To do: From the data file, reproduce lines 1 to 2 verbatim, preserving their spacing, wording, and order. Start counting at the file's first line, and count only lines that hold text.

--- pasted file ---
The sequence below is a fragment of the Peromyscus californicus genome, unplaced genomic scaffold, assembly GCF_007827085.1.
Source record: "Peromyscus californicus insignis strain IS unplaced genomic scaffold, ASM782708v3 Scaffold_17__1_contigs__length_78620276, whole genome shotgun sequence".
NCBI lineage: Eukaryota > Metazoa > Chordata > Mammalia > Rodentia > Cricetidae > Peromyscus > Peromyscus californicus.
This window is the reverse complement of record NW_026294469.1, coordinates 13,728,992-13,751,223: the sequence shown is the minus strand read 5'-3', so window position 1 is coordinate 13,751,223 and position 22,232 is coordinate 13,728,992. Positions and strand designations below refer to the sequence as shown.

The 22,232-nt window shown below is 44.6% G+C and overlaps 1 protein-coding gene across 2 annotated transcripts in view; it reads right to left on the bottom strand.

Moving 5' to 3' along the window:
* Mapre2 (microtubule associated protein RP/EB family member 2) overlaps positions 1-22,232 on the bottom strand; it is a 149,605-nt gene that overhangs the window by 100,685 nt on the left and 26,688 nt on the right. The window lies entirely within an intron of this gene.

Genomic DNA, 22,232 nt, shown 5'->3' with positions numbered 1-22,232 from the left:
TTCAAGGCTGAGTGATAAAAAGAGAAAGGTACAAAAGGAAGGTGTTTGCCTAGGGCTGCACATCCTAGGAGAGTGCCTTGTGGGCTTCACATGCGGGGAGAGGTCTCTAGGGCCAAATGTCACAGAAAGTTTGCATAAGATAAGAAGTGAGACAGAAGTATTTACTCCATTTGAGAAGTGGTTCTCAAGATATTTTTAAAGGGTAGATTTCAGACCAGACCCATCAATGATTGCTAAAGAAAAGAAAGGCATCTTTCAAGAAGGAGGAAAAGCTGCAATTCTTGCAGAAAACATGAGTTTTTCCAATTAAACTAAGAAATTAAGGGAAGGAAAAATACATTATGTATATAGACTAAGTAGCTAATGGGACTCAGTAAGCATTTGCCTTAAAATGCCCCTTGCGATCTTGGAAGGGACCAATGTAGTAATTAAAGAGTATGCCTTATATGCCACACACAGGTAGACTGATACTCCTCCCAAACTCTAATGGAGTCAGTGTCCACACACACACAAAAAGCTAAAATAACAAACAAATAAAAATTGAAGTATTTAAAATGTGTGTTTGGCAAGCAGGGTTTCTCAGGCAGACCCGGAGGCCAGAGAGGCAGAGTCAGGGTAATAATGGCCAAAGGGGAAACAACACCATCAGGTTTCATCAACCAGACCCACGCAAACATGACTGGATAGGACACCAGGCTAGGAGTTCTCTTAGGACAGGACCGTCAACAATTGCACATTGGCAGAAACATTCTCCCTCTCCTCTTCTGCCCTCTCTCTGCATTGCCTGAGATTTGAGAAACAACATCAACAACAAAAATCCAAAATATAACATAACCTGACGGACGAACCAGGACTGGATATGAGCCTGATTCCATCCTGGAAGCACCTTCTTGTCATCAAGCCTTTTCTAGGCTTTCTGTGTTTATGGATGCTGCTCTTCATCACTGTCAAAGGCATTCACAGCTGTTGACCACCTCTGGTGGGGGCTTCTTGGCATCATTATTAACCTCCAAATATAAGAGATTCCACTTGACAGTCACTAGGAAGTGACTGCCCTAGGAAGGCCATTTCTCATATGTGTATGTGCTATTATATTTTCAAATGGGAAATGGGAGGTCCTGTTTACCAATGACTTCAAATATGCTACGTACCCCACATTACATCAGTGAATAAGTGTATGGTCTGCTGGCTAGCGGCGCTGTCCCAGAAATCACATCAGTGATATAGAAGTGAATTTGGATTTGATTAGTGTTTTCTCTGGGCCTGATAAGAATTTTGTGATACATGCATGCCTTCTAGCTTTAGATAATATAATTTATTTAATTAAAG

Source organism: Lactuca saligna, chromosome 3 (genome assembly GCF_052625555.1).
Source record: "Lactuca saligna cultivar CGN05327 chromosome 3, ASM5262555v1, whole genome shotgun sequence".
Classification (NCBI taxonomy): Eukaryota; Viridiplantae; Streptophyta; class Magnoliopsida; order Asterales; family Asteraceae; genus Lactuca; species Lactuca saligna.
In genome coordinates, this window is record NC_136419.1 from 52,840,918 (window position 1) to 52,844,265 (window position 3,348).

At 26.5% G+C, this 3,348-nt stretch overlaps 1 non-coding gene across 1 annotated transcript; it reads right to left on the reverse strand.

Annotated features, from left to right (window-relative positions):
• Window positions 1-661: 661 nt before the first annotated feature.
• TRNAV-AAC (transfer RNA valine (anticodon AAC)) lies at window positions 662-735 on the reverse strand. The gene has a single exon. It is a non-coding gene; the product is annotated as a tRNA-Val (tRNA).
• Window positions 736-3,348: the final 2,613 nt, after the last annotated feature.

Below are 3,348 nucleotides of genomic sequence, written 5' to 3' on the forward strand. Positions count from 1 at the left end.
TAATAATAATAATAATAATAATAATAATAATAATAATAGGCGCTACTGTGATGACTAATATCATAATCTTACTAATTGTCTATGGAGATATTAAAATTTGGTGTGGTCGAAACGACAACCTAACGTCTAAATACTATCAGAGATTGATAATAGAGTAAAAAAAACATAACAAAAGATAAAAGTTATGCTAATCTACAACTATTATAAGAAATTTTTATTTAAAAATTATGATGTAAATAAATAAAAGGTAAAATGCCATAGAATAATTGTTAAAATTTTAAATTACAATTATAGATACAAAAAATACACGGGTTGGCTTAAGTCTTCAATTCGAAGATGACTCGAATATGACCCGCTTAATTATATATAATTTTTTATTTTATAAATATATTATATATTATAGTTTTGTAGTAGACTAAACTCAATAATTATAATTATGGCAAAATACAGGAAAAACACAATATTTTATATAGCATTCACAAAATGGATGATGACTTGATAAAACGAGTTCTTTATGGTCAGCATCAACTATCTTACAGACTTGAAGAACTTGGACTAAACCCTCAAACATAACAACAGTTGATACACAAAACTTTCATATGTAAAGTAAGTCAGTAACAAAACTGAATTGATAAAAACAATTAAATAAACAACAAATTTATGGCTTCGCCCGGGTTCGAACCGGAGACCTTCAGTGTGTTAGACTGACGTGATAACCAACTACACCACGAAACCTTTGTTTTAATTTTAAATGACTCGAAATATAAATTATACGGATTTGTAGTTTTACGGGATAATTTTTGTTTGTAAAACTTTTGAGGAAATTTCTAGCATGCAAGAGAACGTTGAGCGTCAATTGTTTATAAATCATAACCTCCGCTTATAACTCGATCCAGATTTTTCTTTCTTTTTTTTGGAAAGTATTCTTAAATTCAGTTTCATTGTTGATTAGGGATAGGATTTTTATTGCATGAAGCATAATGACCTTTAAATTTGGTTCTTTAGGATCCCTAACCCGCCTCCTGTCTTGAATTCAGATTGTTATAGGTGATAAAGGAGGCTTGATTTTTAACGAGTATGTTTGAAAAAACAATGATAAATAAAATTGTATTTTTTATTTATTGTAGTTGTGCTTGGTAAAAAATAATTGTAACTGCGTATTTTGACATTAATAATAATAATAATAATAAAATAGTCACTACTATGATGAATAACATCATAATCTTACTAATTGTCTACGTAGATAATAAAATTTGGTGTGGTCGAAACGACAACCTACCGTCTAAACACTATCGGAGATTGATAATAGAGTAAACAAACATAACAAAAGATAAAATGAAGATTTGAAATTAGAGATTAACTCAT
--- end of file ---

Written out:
The sequence below is a fragment of the Peromyscus californicus genome, unplaced genomic scaffold, assembly GCF_007827085.1.
Source record: "Peromyscus californicus insignis strain IS unplaced genomic scaffold, ASM782708v3 Scaffold_17__1_contigs__length_78620276, whole genome shotgun sequence".